You’ve submitted your resume for that great open dental position and have just hung up the phone after agreeing to an in-person interview. What now? Now your work begins to get yourself ready!
There are several things that you can do to prepare for your interview and ensure that you are able to present yourself with poise, confidence, and the skills to get the job done.
- Research the business: who works there currently (e.g., check their website or other business-related networking sites)? what size of an office is it? what is the culture of the office like? does it specialize in a particular type of care?
- Network: are there industry association meetings that you can attend to meet current or past employees of the office?; can you meet others that know the office staff that would be willing to make an introduction for you?
- Review the job description: what skills are highlighted that you also possess that you can highlight during the interview? What prior work experience do you have that aligns with the responsibilities of the position? What stories can you share about your experiences that demonstrate how you are a good fit for the role?
- Evaluate: What is unique about your skills and experiences that will enable you to stand out from others seeking the same position? Think about how you will highlight these capabilities during the interview.
- Assess: what questions do you have about the role, office, culture, schedule, etc. that you want to be prepared to ask? Write them down and bring them with you to the interview.
- Print: print a few copies of your resume on a good quality paper to take with you to the interview.
How you present yourself and communicate during the interview will affect your potential employer’s perception of you. First impressions are formed quickly and can be difficult to change.
- Appearance: be sure to dress appropriately for the position (e.g., clean and pressed suit, dress pants, dress, button-up shirt and tie, sportscoat, etc.)
- Be aware of your nonverbal/body language: make eye contact, smile, lean forward to show interest, provide a firm handshake, don’t cross your arms in front of you, manage your facial expressions to communicate openness and interest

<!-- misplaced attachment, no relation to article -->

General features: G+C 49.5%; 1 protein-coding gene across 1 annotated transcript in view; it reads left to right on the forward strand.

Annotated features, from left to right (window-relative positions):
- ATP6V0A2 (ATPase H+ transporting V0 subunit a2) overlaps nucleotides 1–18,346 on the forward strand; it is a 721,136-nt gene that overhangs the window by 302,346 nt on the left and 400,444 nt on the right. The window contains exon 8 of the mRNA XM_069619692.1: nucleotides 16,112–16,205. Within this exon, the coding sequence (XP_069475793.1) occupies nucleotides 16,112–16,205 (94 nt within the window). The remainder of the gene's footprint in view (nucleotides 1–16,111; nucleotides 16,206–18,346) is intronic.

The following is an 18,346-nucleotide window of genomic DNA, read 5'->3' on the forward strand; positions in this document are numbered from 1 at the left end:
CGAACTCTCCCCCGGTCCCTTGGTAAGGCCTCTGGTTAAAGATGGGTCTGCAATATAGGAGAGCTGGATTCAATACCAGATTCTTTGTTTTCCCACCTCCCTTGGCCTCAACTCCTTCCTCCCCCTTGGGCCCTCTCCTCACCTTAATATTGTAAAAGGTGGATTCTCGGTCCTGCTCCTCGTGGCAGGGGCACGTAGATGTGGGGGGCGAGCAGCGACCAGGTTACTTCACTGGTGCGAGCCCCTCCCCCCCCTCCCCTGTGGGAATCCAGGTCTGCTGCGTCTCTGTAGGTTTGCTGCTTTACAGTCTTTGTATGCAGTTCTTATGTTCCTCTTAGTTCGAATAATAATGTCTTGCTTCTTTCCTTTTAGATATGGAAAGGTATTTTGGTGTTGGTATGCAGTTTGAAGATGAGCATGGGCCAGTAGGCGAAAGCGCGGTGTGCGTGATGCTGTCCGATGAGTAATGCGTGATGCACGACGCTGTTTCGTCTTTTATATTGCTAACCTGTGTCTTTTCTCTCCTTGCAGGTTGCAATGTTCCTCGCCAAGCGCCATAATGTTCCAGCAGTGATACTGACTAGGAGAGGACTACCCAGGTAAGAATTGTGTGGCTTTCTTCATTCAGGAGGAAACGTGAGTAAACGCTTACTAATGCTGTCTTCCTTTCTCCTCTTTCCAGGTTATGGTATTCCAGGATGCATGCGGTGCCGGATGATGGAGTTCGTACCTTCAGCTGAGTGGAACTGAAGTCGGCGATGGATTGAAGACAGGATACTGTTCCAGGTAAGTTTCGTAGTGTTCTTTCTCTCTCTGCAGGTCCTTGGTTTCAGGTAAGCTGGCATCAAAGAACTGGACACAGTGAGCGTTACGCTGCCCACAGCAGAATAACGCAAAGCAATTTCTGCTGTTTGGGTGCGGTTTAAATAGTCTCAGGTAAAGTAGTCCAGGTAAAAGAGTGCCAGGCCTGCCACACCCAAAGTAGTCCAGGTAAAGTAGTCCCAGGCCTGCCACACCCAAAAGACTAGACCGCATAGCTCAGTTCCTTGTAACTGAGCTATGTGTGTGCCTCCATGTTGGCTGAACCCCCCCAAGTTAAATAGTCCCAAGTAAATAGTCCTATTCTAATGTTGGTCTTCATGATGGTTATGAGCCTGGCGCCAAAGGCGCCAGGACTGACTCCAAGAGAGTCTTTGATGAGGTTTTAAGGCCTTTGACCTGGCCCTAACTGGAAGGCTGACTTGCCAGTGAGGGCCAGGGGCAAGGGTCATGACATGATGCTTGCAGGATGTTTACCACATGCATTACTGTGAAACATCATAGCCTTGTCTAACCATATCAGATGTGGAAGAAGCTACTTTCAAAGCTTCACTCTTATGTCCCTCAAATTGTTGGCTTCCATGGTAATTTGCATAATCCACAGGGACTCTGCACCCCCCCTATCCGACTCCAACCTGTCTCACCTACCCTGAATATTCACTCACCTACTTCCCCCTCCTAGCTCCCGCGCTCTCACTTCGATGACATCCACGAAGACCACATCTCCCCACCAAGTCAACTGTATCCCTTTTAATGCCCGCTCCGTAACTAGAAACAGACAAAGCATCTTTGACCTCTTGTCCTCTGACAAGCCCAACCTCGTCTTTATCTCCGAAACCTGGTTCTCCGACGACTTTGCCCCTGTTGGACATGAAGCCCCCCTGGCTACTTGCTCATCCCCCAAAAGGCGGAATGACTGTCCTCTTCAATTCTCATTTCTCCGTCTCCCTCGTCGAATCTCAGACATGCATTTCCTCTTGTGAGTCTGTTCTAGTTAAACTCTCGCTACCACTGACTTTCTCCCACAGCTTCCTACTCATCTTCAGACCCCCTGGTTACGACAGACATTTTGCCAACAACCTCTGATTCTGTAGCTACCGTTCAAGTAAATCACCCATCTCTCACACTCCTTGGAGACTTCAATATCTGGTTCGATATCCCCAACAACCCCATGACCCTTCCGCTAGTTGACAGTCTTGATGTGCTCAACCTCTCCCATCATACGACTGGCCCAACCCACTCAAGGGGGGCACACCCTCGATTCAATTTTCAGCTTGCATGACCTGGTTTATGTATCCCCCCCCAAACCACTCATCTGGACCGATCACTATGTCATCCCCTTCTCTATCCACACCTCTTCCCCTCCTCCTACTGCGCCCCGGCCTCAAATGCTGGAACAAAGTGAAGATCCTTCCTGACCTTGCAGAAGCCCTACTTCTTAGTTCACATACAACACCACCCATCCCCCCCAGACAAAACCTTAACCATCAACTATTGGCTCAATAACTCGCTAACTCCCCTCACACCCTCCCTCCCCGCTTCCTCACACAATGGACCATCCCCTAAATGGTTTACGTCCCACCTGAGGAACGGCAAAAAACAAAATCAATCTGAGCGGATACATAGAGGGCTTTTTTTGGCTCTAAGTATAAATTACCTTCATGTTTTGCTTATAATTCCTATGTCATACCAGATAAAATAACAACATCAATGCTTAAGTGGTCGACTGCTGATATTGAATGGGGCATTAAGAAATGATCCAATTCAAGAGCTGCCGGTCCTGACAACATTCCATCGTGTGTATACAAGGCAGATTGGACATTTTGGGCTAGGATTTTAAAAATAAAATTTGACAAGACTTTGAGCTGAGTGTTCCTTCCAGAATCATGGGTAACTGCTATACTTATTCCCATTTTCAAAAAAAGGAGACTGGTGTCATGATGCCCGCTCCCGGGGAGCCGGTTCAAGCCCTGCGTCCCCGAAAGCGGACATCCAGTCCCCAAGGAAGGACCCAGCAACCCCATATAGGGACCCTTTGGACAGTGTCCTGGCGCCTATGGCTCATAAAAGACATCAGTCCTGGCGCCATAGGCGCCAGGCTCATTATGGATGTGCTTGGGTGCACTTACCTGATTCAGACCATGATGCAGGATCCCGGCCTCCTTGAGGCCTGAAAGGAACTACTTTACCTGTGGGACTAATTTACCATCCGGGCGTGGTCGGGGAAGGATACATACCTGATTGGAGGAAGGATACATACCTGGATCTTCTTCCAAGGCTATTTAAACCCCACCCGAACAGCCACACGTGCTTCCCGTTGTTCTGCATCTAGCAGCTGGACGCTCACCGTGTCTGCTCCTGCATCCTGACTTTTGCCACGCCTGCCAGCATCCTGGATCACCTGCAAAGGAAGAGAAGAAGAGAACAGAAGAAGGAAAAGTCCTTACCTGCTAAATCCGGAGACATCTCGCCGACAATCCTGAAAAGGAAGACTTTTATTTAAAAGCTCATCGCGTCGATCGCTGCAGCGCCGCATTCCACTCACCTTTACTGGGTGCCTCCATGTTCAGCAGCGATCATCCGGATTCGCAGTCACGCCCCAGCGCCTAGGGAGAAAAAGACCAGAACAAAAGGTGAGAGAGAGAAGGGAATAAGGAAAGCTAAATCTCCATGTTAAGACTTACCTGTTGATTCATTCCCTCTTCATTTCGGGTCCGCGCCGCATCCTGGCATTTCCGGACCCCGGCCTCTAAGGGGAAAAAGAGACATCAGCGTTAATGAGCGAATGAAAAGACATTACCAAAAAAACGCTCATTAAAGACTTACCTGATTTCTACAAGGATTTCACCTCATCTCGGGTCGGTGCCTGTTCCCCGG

- Tone of voice/pace of speech: use inflections and vary your tone of voice when speaking, talk at a reasonable pace, and avoid rambling, run-on sentences
- Answer questions directly: when answering questions, use the STAR approach: describe the Situation, or context of your example; Task, what you were trying to achieve; Action, what you did; and Result, what the outcome or impact was of your actions. Framing your answers this way gives the interviewer a good sense of your experience level and the impact that you have had in situations similar to what you will encounter in the position.
- Ask questions: ask questions of the interviewer to learn more about the role, company, office, culture, schedule, etc. Also, ask about the next steps in the hiring process and when they plan to make a decision. This shows that you came prepared and that you are interested in learning more about the opportunity.
Engaging in a few follow-up steps will help to ensure that you are remembered after the interview.
- Send a thank-you note: soon after your interview send a thank-you note to each person that you interviewed with. Many candidates today send a thank you message via email, while some still prefer to send a hand-written note through the mail. Regardless of the method you choose to use, sending a thank you should always be a part of your interviewing process.
- Check-in periodically: based on the timeline that was shared with you during your interview, put a couple of reminders on your calendar to check in with the hiring manager to understand the status of their decision-making process and let them know of your continued interest in the position.
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